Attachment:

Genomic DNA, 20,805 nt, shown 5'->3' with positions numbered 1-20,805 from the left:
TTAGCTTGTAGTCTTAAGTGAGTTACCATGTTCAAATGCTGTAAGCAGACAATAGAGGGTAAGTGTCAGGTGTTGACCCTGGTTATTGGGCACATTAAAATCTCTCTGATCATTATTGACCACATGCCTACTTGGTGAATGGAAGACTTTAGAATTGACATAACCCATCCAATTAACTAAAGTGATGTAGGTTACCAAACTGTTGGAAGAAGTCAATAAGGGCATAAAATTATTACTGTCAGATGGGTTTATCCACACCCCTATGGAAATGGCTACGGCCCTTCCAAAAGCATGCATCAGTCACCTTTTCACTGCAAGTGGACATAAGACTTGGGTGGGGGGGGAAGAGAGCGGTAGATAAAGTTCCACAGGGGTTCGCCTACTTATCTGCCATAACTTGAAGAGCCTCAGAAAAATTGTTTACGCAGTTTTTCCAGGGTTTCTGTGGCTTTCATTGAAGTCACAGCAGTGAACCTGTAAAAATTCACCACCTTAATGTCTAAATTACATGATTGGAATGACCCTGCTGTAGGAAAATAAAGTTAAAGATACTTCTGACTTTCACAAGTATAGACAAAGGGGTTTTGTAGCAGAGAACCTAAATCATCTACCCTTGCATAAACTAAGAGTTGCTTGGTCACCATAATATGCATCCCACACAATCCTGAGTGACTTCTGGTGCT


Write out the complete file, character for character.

Genomic DNA, 20,805 nt, shown 5'->3' with positions numbered 1-20,805 from the left:
TTAGCTTGTAGTCTTAAGTGAGTTACCATGTTCAAATGCTGTAAGCAGACAATAGAGGGTAAGTGTCAGGTGTTGACCCTGGTTATTGGGCACATTAAAATCTCTCTGATCATTATTGACCACATGCCTACTTGGTGAATGGAAGACTTTAGAATTGACATAACCCATCCAATTAACTAAAGTGATGTAGGTTACCAAACTGTTGGAAGAAGTCAATAAGGGCATAAAATTATTACTGTCAGATGGGTTTATCCACACCCCTATGGAAATGGCTACGGCCCTTCCAAAAGCATGCATCAGTCACCTTTTCACTGCAAGTGGACATAAGACTTGGGTGGGGGGGGAAGAGAGCGGTAGATAAAGTTCCACAGGGGTTCGCCTACTTATCTGCCATAACTTGAAGAGCCTCAGAAAAATTGTTTACGCAGTTTTTCCAGGGTTTCTGTGGCTTTCATTGAAGTCACAGCAGTGAACCTGTAAAAATTCACCACCTTAATGTCTAAATTACATGATTGGAATGACCCTGCTGTAGGAAAATAAAGTTAAAGATACTTCTGACTTTCACAAGTATAGACAAAGGGGTTTTGTAGCAGAGAACCTAAATCATCTACCCTTGCATAAACTAAGAGTTGCTTGGTCACCATAATATGCATCCCACACAATCCTGAGTGACTTCTGGTGCT